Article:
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They Knew

Update: NPR is reporting that the commander of Walter Reed, presumably Major General George W. Weightman, has been replaced.  He is late to the show.  The current Army surgeon general, Lieutenant General Kevin C. Kiley, was the commander during most of the current Gulf War.  He was in charge when the deterioration started.

Anne Hull and Dana Priest of the Washington Post are not going to let the brass bury the problem: Top officials knew of neglect at Walter Reed.

They detail that the complaints go back years and were coming from soldiers, their families, people in Congress, and medical professionals. There was nothing surprising about what was going on, beyond the fact that it was allowed to continue.

The military is now attempting to cut off sources from the media, but that isn’t going to work. GIs complain; it’s grafted onto your soul in basic training. They will complain to each other over small things, but this is affecting their lives in a very basic way, so they are going to complain to the media.

The Army Times was reporting on the personnel changes and the order not to talk to the media almost as soon as it was sent out from headquarters. That was an incredibly stupid idea that is going to cost someone. Everyone in the chain of command can forget about future promotions, because there is no way the Senate will confirm them, just ask the guys at the infamous Tailhook convention.

I would say that the reporters know they have a great story, and they are not going to forget about it. I would bet that they have an archive of information that is going to be mined for a while.

The only way this is going to go away is if the Army actually fixes the problem.


1 Jack K. { 03.01.07 at 9:48 am }

…the “Countdown” interview last night with the Army Times reporter was fascinating. You would think that an Army that struggles to meet its recruitment quota would have enough sense to do everything possible to make it plain that they are trying to fix the problem rather than harass, punish, and muzzle wounded soldiers who object to such deplorable living conditions…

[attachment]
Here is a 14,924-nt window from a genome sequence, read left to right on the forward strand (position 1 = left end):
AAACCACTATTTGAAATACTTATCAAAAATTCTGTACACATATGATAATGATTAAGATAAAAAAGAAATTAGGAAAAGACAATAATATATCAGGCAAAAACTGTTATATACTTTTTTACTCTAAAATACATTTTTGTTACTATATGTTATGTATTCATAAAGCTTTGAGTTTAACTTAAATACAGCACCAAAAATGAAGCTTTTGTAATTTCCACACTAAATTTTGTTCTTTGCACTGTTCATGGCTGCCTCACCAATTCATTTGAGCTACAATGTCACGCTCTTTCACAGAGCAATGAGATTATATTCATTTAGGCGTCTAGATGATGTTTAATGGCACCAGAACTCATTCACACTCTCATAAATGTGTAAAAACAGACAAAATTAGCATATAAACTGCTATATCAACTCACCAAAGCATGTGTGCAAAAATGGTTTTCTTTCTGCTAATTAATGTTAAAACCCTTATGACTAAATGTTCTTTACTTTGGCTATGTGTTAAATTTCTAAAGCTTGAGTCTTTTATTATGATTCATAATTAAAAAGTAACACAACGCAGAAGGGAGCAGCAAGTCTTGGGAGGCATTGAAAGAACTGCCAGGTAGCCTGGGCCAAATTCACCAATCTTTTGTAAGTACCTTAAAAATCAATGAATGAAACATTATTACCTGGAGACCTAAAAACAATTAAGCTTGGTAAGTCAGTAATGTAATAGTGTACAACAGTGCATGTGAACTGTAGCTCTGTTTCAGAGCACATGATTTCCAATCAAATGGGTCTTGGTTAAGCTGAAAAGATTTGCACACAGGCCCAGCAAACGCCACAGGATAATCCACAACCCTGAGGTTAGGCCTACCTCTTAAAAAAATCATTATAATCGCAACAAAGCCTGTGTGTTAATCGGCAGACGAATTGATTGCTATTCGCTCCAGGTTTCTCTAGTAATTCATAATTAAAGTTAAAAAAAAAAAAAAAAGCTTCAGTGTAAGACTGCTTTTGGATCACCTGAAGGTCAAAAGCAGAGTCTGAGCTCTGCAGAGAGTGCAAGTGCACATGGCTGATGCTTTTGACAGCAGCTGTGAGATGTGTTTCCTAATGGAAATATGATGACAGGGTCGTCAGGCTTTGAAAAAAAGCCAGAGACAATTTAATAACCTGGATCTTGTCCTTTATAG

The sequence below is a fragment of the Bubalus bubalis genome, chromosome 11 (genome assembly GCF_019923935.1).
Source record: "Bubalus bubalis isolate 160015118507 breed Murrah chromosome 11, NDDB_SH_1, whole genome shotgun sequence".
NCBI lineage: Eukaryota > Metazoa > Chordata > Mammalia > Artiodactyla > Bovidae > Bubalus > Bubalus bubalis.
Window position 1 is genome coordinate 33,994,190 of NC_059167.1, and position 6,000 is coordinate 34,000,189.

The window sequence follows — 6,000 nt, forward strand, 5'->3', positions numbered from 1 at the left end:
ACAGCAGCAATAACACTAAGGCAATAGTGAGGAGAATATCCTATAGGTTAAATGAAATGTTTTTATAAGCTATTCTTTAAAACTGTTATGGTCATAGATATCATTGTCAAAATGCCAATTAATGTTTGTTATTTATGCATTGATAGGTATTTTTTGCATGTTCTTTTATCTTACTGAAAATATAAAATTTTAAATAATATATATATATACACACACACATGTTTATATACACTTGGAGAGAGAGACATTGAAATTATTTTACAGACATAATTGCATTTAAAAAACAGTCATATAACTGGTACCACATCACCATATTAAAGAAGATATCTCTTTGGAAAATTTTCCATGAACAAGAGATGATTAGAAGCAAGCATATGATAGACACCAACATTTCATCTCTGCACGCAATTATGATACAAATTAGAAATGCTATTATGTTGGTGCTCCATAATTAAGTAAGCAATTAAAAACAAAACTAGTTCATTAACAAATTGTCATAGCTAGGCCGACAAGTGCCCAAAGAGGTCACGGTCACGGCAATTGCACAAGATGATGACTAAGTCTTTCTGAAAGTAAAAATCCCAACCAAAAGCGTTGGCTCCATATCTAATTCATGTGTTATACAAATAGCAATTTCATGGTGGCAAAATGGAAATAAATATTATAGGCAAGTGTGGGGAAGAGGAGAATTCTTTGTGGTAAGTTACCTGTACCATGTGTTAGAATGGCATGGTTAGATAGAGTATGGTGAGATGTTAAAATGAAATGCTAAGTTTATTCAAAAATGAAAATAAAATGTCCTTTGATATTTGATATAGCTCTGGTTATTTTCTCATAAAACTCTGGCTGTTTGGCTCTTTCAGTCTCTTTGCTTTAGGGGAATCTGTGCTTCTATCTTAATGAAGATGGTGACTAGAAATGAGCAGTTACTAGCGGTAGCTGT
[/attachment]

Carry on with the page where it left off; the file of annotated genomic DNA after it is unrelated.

2 Bryan { 03.01.07 at 12:20 pm }

The people in charge have nothing but contempt for workers. Rumsfeld felt that people were fungible and could be used wherever needed. They don’t understand the training and skills required. When you view the military as “cannon fodder,” and don’t respect them, this is the response you get.

They have never had to recruit people, so the concept of doing it is foreign to them.

Those who might enlist are looking at the treatment of those who have served, and realize the money and benefits you “might” get are not worth the risk.

They have broken the military again.

3 Karen { 03.01.07 at 5:25 pm }

*Fungible Cannon Fodder* is about the long and short of how this bAdmin and Military big-shots view these folks at the highest level. Also – i can’t tell you how many time I listened to House & Senate debates to increase the funding for the anticipated injured and wounded from these wars and how the GOP consistently underfunded these “known” costs (though slightly increased some funding – but never enough to meet the actual needs) year after year after year! And they want to claim they Support the Troops? Despicable! Each and every one of them!

4 Bryan { 03.01.07 at 7:40 pm }

Congress knew for years, and did nothing. They are just as complicit as the Army.